Disrupt criminal markets, not just the mafias High-level meeting of the UN General Assembly on transnational organized crime PDF Print E-mail
UNODC Speeches (2002-2010)

 

 

Excellencies, Ladies and Gentlemen,

 

In the past quarter century, organized crime has gone global.  It has reached macro-economic and armed dimensions to become a threat to the stability of nations. The report on The Globalization of Crime issued today by my office (the UN Office on Drugs and Crime) provides the first comprehensive assessment of global crime markets:  drugs, arms, modern slaves, illicit resources, counterfeits, as well as maritime piracy and cyber-crime. 

 

The threat is not just economic.  The threat is strategic, as criminals today can influence elections, politicians and the military – in one word, they buy power.

 

Some governments are unable to resist, as they lack the resourcess. Some others would be able to contain the problem, but show a benign neglect  -- and I have in mind some rich nations.

Regarding the vulnerable countries, nation well meaning but with little means, we should help them fortify their resistance to crime. This requires improving their development and their security. Reaching the Millenium Development Goals would be an effective antidote to crime, that in itself is an obstacle to development. A stronger emphasis on securing justice in peace operations would reduce instability, that is a magnet for crime.

 

Regarding the rich countries, I recommend greater vigilance:  all illicit flows in our report head north. The world’s biggest economies, namely the G8 and the BRIC countries, are the biggest markets for illicit trade – even if they have the most to lose if organized crime is allowed to manipulate market competition.

 

Therefore, the greatest challenges is to reduce demand for illicit goods – like reducing vulnerability to human trafficking, improving drug pervention, raising consumer awareness about the origin of products (like the Kimberly process), and getting the private sector to keep illicit goods out of their supply chains.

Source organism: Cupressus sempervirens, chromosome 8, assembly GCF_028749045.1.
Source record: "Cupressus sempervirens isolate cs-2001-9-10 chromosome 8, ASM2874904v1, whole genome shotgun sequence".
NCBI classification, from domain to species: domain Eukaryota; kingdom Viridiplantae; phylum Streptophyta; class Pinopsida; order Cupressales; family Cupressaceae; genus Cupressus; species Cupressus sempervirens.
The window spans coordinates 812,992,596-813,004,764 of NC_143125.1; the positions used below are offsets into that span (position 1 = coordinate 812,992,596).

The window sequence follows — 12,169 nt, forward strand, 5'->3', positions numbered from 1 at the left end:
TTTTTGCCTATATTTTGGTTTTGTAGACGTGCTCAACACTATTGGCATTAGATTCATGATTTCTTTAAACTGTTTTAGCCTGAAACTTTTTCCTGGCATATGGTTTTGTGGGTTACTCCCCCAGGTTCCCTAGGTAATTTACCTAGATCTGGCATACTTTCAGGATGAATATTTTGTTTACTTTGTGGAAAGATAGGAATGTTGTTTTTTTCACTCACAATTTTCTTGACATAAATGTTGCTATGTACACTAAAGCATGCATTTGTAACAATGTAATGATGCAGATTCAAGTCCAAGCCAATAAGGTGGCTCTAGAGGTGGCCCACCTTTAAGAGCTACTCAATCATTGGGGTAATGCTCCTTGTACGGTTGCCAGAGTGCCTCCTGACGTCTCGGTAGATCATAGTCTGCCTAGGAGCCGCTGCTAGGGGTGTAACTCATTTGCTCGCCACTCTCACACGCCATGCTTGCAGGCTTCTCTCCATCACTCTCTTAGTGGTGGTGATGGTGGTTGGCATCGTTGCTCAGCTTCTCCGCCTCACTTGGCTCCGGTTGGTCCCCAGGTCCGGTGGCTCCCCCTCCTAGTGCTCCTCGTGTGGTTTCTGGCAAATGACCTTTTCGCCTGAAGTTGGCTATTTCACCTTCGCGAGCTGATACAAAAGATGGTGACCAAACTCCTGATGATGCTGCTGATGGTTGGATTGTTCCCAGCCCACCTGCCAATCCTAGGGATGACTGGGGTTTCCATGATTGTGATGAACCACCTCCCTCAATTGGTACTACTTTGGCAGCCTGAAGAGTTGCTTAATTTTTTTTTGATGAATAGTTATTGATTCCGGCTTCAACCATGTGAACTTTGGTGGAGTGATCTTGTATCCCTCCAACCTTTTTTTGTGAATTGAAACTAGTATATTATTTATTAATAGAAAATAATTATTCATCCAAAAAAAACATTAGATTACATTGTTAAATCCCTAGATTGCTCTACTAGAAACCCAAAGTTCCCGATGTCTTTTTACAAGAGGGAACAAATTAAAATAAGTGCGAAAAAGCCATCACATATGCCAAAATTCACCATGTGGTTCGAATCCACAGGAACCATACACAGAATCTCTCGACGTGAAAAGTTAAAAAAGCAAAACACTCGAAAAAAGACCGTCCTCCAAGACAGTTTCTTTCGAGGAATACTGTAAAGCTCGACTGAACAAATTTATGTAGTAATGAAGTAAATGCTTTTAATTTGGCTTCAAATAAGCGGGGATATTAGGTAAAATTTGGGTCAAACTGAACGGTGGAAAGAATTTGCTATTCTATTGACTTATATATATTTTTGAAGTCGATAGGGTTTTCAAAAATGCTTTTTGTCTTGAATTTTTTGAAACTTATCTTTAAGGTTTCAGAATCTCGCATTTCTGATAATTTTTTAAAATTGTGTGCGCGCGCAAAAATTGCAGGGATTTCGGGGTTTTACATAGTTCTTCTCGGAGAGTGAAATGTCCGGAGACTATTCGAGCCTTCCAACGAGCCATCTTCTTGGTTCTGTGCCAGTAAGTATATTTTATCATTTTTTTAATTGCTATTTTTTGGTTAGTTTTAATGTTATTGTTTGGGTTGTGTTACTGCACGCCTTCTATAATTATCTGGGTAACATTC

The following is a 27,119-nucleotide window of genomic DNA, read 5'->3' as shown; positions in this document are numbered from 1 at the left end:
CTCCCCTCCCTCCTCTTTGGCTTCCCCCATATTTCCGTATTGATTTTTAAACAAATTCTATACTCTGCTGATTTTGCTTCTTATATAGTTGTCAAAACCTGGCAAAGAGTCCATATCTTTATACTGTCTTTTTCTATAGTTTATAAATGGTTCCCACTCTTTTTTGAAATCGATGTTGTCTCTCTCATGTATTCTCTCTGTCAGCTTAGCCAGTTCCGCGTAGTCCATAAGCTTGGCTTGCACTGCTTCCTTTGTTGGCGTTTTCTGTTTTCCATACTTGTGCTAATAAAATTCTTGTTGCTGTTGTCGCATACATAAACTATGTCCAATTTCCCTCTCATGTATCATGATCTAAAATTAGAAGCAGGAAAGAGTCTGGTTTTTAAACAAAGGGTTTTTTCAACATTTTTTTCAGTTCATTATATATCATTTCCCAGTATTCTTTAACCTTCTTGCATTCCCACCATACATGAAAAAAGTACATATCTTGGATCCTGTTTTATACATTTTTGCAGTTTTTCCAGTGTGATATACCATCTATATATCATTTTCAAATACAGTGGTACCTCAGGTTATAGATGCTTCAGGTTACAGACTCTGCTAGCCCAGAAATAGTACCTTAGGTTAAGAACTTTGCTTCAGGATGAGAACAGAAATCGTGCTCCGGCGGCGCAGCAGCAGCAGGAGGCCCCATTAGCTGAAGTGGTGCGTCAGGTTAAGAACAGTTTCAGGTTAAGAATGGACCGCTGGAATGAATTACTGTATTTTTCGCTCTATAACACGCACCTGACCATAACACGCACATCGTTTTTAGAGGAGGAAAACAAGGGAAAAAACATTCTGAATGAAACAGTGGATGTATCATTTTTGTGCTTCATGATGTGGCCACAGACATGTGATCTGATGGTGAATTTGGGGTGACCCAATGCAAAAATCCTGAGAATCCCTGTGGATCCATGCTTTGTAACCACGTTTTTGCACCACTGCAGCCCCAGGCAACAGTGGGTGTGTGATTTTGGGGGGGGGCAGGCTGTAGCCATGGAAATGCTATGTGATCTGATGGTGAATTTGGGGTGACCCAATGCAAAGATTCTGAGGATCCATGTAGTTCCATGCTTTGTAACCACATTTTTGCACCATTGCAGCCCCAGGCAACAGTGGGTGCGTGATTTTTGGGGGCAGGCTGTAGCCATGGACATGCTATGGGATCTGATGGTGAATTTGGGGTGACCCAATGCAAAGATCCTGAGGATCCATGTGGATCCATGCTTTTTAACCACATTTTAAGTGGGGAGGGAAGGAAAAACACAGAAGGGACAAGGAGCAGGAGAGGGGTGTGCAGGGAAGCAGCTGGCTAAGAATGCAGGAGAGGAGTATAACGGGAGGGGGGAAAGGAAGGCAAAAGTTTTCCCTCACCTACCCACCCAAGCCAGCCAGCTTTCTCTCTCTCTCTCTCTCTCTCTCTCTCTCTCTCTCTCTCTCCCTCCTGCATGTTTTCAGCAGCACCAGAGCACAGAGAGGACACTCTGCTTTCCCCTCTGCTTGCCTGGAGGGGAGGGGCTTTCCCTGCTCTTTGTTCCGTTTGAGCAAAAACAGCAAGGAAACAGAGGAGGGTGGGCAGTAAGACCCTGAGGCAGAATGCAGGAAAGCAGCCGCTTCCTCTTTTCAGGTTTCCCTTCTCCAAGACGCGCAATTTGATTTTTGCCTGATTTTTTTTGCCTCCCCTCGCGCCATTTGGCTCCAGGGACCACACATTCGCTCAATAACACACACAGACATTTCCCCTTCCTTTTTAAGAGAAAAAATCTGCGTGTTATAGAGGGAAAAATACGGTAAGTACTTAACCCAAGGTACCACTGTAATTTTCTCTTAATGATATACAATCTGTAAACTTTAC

Demand – and not only supply, fuels illicit markets. Arresting some traffickers may divert the flows, but it will not shut them off: other criminals will fill the void as long as there is money to be made. Therefore, in addition to disrupting the mafias groups, we need disrupting their markets. 

 

In also invite you to crack down on the accomplices of crime, white-collar professionals – lawyers, accountants, realtors and bankers – who cover up and launder mafia proceeds.

 

In closing, I wish to add that, in our inter-connected world, national responses just displace the problem from country to another.  For this very reason, ten years ago – in Palermo – Member States signed the UN Convention against Transnational Organized Crime.

 

Unfortunately, over the past decade, the treaty has suffered from benign neglect. Since then, crime has internationalized faster than law enforcement and world governance.

 

I therefore urge you to take more seriously the world’s only crime-fighting instrument. Universal adherence would be a start – also for the 3 Protocols. Some, like the firearms Protocol, are lagging badly.

 

But it is implementation that counts. A piece of paper will not strike fear into the hearts of the mafia; its implementation will.  The best way to mark the tenth anniversary of the Palermo Convention would be to make progress on an implementation review mechanism that would measure progress and identify needs.

 

I therefore urge you to send a clear signal from this meeting on the need to strengthen international cooperation to fight crime. And use the Fifth Session of the Conference of the Parties to the UNTOC (this October) to give teeth to the Palermo Convention.

 

That you for your attention.

 

 

17. The complementary role of legal and operational instruments against modern slavery

Introduction to the debate on a UN Global Plan of Action

New York, 19 March, 2010

 

Excellencies, Ladies and Gentlemen,

 

My thanks go to the two facilitators, the Ambassador of Portugal and Cape Verde, for their invitation to attend this meeting and their excellent work:  around the world, I’m sure so many grateful victims pray for you.

 

The legal basis

 

          Over the years, the Protocol against Trafficking in Persons has created the legal basis for action.  The issue has moved up the political agenda, with the support of the General Assembly, the UN Secretary General and many UN entities. It has caught the attention of the public, and those (media, celebrities) that shape it. This is most important:  success will not depend on bureaucrats, but on society’s willingness to fight modern slavery -- as is happening in equally titanic struggles to contain pandemics, manage the environment and cope with under-development.